Lieutenant Chris Robinson, who took over the case for the Newnan PD in 2019, said, “As suspects are developed, a lot of elements would only be known by those people, so we can’t release too much.” Robinson did offer proof indicating that the inquiry resulted in the determination that Blake’s death was the consequence of a mur*der. Still, in the almost ten years since the cr*ime was committed, not a single person has been arrested.
He stated that every piece of information we’ve received up to this point has been carefully examined. Without community support and guidance from those at the forefront of the field, progress is currently nearly impossible to achieve. Blake’s phone, wallet, and clothes were never found.
Becker frequently makes the assumption that he was abducted. The authorities have declared that they are unable to verify if he was k*illed the night he vanished or if his remains were later disposed of in the creek. Lt. Robinson doesn’t know how long he was in the creek. The amount of time that elapsed between his disappearance and his discovery made gathering tangible evidence more difficult.
From the moment her son went missing, according to Becker, she had asked the police to triangulate his phone several times. Blake texted his girlfriend to let her know that he had been pulled over by police and was being questioned about his whereabouts after leaving her house for the evening. Becker enquired as to whether the man’s mobile had been found through triangulation. I would like to know if all the police cars that might have texted him had their GPS systems checked.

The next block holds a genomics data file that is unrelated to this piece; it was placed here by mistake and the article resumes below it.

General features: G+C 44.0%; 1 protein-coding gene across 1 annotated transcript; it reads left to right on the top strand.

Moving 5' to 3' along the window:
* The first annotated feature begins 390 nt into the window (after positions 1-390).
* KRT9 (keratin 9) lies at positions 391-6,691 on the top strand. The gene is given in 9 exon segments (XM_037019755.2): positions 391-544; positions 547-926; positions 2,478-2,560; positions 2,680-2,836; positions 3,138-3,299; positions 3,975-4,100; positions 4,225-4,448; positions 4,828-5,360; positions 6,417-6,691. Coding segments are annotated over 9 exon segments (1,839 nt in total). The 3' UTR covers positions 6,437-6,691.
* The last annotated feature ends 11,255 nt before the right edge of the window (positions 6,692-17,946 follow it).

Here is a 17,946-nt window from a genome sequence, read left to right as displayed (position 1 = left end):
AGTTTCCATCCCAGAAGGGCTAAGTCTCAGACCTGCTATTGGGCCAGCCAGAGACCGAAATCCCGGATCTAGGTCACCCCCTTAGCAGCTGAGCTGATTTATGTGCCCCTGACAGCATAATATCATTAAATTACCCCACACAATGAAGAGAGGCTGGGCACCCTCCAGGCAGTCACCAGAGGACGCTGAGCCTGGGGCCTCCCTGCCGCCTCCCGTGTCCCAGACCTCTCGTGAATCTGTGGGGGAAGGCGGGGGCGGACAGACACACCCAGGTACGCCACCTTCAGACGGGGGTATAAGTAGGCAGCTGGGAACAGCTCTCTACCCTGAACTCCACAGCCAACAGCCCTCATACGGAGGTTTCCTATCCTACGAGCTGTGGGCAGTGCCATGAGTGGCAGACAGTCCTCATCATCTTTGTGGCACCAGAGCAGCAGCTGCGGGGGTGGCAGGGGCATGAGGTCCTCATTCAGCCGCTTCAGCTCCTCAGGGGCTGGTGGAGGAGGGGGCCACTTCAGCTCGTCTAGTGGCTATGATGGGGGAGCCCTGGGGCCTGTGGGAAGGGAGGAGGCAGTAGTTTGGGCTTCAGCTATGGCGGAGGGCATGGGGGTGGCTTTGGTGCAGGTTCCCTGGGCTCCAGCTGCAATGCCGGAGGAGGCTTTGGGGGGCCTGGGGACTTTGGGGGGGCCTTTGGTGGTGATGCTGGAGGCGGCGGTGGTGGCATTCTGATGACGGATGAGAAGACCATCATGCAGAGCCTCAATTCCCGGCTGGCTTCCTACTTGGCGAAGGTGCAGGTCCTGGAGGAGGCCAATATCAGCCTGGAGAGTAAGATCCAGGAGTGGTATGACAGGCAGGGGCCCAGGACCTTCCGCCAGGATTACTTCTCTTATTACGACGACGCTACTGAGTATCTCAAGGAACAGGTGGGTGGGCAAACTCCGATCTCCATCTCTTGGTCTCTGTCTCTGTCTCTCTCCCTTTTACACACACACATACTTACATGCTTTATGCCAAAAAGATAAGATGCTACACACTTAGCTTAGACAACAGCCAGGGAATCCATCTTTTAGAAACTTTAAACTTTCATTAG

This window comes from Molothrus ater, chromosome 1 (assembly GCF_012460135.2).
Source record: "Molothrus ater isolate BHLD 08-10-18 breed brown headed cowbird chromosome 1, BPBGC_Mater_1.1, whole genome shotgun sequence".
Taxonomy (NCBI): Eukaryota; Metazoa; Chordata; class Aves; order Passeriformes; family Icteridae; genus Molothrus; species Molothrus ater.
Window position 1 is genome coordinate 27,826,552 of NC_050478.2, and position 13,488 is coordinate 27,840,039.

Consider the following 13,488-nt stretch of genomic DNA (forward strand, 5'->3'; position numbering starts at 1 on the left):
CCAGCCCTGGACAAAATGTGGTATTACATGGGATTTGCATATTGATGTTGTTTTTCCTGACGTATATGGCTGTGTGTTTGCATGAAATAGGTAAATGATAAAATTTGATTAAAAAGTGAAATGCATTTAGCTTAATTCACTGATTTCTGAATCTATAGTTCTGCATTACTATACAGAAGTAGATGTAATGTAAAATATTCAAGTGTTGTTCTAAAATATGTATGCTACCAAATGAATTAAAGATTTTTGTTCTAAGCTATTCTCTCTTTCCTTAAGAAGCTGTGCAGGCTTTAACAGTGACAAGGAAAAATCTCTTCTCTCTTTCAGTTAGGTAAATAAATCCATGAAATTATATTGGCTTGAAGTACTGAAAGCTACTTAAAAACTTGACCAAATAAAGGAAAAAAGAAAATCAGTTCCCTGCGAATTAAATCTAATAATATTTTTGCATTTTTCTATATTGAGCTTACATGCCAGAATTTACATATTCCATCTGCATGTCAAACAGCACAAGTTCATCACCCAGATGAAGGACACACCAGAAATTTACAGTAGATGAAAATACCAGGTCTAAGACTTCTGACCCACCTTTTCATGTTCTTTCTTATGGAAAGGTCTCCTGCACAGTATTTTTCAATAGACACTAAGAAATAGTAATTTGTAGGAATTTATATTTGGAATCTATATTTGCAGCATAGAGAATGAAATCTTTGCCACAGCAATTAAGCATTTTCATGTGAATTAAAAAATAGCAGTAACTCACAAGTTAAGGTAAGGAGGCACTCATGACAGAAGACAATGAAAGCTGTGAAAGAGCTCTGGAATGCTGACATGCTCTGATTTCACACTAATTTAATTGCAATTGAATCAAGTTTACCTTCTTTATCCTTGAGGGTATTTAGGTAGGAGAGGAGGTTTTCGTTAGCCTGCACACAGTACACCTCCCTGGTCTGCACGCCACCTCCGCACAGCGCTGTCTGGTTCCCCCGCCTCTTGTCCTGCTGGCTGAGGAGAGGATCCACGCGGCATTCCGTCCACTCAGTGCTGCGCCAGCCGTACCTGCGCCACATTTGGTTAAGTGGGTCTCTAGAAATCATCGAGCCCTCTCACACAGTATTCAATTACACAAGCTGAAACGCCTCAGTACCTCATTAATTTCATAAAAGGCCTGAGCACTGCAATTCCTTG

11Alive’s Savannah Levins brought up those concerns with the Newnan police. Lt. Robinson announced the recovery of certain phone records. We were unable to confirm that phone records were used for triangulating the location. There’s a lot of leeway for interpretation there, though.
He added that they were never able to confirm if any of their officers had seen Blake that evening or stopped him. He said, “We’re still kind of hazy as to what that interaction was.” “However, it didn’t appear that our organisation communicated with him.”
There are no conclusions from the investigation about who could have done this. But they are relying on the willingness of anyone with knowledge to come forward.
There might be a clue out there, Robinson surmised. We require you to bring this information to us. It is an issue that we plan to deal with.
In the almost ten years that have passed, more queries and demands for justice have been made.
Becker broke down in tears, saying, “I may never find out who did this to him, and I’ve had to forgive this imaginary person.”
Just one quick query: “Why?” Please allow us to have a little quiet moment. There was no need to worry, he was just a child. He didn’t do anything improper.
In Blake’s case, there is a $20,000 reward for information that results in an arrest. By calling (770) 254-2355, callers can leave tips for Cri-mestoppers of Greater Atlanta or the Newnan Police. Tippers can choose to stay anonymous.